Top Schools in Pharmaceutical Sciences Major

Who is a pharmacist?

Many people think that the key to a quick recovery from diseases is having a good doctor. But those who work in healthcare will tell you that it is a good pharmacist who will make sure you are taking the right medication in proper quantities and for suitable conditions.

Pharmacists are people who work closely with meds: all the way form developing the formula to selling them at the drug store counters. They are the people who explain to the doctors the way the chemicals work, possible side effects and drug interactions.

While most of the pharmacist will work in retail selling the medications to the customers or hospitals, there are a lot of people who end up working for the pharmaceutical companies, academic institutions, and even military.

How to become a pharmacist?

Because pharmacists are tasked to possess a deep understanding of drugs and chemical processes as well as human body and its malfunctions, pharmacist education can be more complicated than it seems at the first glance.

In order to get into a pharmacist school, one should have strong background in chemistry, biology, statistics or calculus. Throughout your career you will be exposed to various anatomy and math subjects, as well as conduct a certain amount of lab hours and write a dissertation.

The student has an option to begin his pharmacist program right away in the undergraduate school where he or she will get pre-professional training combined with basic liberal arts courses. Basically you will be getting a BA of Science degree and completing at least two years of pharmaceutical studies during this time. Usually this is the best choice for those who have decided that they want to devote their life to medical field, yet are still not sure about which direction to go exactly.

After that you will have to take a Pharmacy School admission test and get accepted into a pharmaceutical school. While this used to be a standard requirement, it’s not anymore. There are some schools that will not require you to show the PCAT result and will look at something else instead. Check the admission requirements on your preferred school page.

The shorter way to becoming a pharmacist is to aim for a hybrid graduate school, which is a one comprehensive program that will issue you a pharmacist degree upon successful completion. During the last years you will work mostly at the hospitals or drug corporations acquiring real world experience under the supervision of licensed professionals.

How long does it take to become a pharmacist?

Provided you decide to go for a combined graduate pharmacist degree, which basically means going to a pharmacist school right after high school, it will take you approximately six to eight years to obtain a Doctorate of Pharmacy.

If you first get a Bachelor in Science and then apply for the accredited pharmacist program, it will take you four and four years to complete each.

How much schooling do you need to be a pharmacist?

Pharmacist major takes just as much effort, time and money as most of the other medical majors:
– First you will have to choose the right pre-pharmacy school, which can be an intense 2-year or 4-year program;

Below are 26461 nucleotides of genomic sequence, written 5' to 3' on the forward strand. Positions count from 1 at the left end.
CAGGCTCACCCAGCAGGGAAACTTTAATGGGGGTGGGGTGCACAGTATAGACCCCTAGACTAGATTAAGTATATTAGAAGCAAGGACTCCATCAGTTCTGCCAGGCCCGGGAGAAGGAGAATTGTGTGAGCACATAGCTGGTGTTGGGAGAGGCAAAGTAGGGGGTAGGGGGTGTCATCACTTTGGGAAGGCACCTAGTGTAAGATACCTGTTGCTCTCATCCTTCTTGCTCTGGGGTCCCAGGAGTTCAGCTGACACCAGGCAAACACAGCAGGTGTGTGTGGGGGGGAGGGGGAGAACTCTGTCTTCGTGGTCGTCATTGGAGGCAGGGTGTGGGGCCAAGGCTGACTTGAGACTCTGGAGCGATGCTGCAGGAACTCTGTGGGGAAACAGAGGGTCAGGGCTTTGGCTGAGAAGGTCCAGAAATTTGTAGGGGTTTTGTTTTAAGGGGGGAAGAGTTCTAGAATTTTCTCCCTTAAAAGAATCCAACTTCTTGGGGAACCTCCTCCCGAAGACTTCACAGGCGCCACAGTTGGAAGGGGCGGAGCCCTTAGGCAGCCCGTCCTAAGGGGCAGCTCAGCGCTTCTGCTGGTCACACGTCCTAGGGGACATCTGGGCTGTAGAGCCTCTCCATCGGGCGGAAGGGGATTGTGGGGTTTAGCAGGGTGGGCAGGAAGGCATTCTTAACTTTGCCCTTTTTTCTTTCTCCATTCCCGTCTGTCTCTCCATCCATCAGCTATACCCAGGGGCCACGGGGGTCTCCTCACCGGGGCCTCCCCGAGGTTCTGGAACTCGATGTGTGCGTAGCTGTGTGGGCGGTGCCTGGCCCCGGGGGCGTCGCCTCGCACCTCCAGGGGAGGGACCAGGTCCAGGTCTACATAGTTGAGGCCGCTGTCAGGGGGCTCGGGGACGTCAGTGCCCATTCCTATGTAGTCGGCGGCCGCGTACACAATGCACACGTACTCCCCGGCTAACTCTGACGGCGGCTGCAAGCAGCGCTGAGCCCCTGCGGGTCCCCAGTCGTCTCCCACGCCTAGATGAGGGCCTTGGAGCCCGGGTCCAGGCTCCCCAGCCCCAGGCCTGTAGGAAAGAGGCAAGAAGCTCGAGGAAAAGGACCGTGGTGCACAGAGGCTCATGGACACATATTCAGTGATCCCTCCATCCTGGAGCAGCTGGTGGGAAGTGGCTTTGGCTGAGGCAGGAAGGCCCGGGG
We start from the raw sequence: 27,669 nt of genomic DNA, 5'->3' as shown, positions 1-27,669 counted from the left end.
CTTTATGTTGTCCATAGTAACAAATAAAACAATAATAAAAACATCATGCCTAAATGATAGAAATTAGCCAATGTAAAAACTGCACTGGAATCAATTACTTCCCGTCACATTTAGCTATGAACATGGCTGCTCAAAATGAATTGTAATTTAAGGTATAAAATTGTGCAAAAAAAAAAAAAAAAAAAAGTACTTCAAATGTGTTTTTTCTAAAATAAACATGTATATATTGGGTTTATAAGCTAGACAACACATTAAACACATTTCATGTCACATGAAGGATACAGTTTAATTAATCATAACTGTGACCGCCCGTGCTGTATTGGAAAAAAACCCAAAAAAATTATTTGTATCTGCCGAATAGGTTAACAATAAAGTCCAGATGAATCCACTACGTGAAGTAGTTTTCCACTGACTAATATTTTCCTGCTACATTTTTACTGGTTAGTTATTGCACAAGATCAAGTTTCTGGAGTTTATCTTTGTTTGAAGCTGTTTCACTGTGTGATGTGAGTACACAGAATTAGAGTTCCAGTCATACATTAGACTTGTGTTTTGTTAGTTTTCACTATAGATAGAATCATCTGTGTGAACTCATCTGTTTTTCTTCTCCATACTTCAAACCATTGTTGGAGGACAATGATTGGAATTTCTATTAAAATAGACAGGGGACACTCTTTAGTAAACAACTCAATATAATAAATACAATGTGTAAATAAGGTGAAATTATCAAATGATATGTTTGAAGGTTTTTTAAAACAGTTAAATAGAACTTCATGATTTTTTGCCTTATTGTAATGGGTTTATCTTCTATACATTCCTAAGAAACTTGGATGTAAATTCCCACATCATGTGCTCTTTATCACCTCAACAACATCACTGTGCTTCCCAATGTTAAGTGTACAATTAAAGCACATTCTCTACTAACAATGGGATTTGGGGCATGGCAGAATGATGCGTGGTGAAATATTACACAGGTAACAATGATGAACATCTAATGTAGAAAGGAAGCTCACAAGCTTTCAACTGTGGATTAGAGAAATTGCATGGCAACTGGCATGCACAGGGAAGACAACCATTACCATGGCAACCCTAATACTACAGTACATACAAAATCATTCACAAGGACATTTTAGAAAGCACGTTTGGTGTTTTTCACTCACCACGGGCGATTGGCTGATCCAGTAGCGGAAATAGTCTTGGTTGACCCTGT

– Then you will take the PCAT test or analogue and get into a Pharmacist School;
– After your graduation you will be required to pass the test to get your pharmacist license.

Top Schools For Pharmaceutical Sciences

Institution name Tuition Control Acceptance Rate
Queens, New York
$36.450 Private Non-Profit 53%
Newton, Massachusetts
$28.162 Private Non-Profit 61%
Erie, Pennsylvania
$27.546 Private Non-Profit 80%
Greenville, Pennsylvania
$26.802 Private Non-Profit 66%
Pittsburgh, Pennsylvania
$26.170 Private Non-Profit 74%
Carbondale, Illinois
$24.716 Public 79%
Detroit, Michigan
$23.714 Public 76%
Southington, Connecticut
$19.840 Private For-Profit 0%
Minneapolis, Minnesota
$19.805 Public 44%
Norwood, Massachusetts
$19.575 Private For-Profit 0%
Cincinnati, Ohio
$17.275 Private Non-Profit 60%
Saint Charles, Missouri
$15.150 Private Non-Profit 66%
New York, New York
$14.498 Private Non-Profit 0%
Edmond, Oklahoma
$13.551 Public 84%
Troy, New York
$12.694 Public 0%
Cumberland, Kentucky
$12.240 Public 0%
La Jolla, California
$12.096 Private Non-Profit 0%
Bethlehem, Pennsylvania
$12.000 Public 0%
Littleton, Colorado
$11.961 Public 0%
Miami, Florida
$11.955 Public 0%
Vincennes, Indiana
$11.867 Public 0%
Clearwater, Florida
$11.477 Public 0%
Nanticoke, Pennsylvania
$11.400 Public 0%
Syracuse, New York
$11.050 Private For-Profit 100%
Houston, Texas
$10.904 Private Non-Profit 100%
San Antonio, Texas
$10.822 Public 0%
Jeffersonville, Indiana
$10.550 Private Non-Profit 86%
Decatur, Georgia
$10.500 Private Non-Profit 0%
Dallas, Texas
$10.500 Private Non-Profit 82%
Nashville, Tennessee
$10.010 Private Non-Profit 0%
Gresham, Oregon
$10.002 Public 0%
Jacksonville, Florida
$9.944 Public 0%
Chester, Virginia
$9.808 Public 0%
Baltimore, Maryland
$9.357 Public 0%
Kirkland, Washington
$9.096 Public 0%
Washington, District of Columbia
$8.778 Public 67%
Garden City, New York
$8.681 Public 0%
Fayetteville, North Carolina
$8.522 Public 0%
Norfolk, Virginia
$8.458 Public 0%
Ankeny, Iowa
$8.160 Public 0%
Big Stone Gap, Virginia
$7.862 Public 0%
Mesa, Arizona
$7.758 Public 0%
Indianapolis, Indiana
$7.632 Public 0%
Birmingham, Alabama
$7.590 Public 0%
Mobile, Alabama
$7.530 Public 0%
Chicago, Illinois
$7.498 Public 0%
Sacramento, California
$7.200 Public 0%
Long Island City, New York
$7.086 Public 0%
New Orleans, Louisiana
$6.993 Public 0%
Bloomington, Indiana
$6.761 Public 0%

Data provided by U.S. Department of Education Institute of Education Sciences nces.ed.gov